You might not believe it, but one of the smallest glaciers in Iceland is called Ok or until 2014 when it seized to be a glacier. Traditionally most Icelanders remember this glacier from their exams in geography, since questions on the name of the Ok glacier kept appearing in the exam papers for decades. But now it has all changed.
The word Ok is usually used to describe “heavy burden” or even “heavy thoughts” in Icelandic but in the old days it also meant “and” or a “nose ring” commonly seen on bulls. It is although not fully understood what our ancestors had in mind when they came up with the name. Anyway, each of these meaning differs greatly from the meaning of Ok in English.
Through global warming the glacier has been shrinking in the last hundred years measuring 16 km2 in 1890 down to 0.7 km2 in 2012. A geologist from the National Energy Authority in Iceland which determines water resources and therefore size of glaciers declared Ok as non glacier in September 2014. Now it is being referred to as Mt. Ok and Icelandic students will not have to remember Ok anymore when they study their geography.
What defines a glacier?
Of course there are complicated studies on glaciers and long definitions on their nature. But the short and simple explanation goes like this: usually the minimal thickness of a glacier is 40-50 meters of dense ice and it has to move under its own gravity and pressure. When it doesn‘t move anymore it is considered dead ice and not a glacier.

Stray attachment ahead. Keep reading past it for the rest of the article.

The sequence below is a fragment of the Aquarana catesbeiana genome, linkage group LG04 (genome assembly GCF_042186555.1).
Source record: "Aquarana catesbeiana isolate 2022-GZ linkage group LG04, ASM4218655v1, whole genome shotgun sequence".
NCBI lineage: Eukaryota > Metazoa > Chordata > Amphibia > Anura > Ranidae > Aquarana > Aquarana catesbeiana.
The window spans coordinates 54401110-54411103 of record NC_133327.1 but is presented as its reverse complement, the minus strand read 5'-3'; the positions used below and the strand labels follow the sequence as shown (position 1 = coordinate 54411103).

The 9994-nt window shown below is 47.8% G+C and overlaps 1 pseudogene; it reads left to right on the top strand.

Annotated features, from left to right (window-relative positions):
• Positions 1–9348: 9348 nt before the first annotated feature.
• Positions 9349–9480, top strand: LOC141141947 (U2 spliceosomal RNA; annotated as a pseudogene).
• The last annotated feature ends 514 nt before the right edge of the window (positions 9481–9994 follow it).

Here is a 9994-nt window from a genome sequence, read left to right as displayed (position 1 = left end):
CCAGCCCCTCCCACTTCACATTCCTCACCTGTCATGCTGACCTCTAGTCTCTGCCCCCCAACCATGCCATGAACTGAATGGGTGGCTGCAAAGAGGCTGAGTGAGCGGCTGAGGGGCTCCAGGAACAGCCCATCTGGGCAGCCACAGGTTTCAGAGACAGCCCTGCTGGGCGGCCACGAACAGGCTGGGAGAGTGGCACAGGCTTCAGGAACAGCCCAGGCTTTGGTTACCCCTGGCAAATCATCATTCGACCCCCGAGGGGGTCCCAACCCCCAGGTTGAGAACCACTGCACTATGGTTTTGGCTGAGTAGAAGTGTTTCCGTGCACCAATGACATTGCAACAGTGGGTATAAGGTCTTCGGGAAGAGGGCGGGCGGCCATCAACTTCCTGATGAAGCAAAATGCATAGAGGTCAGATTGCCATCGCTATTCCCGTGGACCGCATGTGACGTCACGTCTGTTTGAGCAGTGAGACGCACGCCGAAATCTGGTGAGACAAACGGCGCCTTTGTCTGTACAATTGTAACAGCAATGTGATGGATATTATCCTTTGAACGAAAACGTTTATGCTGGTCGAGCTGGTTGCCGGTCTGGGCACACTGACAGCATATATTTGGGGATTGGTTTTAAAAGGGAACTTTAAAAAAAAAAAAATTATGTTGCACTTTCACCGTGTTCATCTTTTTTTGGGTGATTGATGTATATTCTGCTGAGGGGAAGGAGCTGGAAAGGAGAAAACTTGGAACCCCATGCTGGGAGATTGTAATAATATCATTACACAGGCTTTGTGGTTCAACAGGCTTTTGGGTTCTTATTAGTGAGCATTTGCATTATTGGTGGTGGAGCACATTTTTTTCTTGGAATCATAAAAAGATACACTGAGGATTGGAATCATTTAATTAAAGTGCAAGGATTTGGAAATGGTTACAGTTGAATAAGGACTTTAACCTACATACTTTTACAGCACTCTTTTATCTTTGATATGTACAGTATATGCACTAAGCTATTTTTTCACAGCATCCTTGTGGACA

The Ok is around 1200 meters at its highest point, but it’s possible to drive up to 700 m height on the road Kaldidalur before starting on foot. It’s a relative simple hike from the road, 10-15 km distance in total with increase in height of about 500 m. The hills are not steep, so it should be comfortable.
Ok is a shield volcano with a crater on top. Shield volcanoes are formed in long lasting eruptions often for years or decades. The lava is fluid and can travel long distance and their hills are never steep.
Standing on top of Ok gives you a splendid view of Langjökull, the second largest glacier in Iceland, and of the mountains in the area. While you are up there you can bear in mind that according to Icelandic folk tales, Ok was the breast of a giantess that turned into stone. Once you are on top you should look southeast to see Skjaldbreidur, the other breast.
I can take you to the Mt. Ok. Let me know.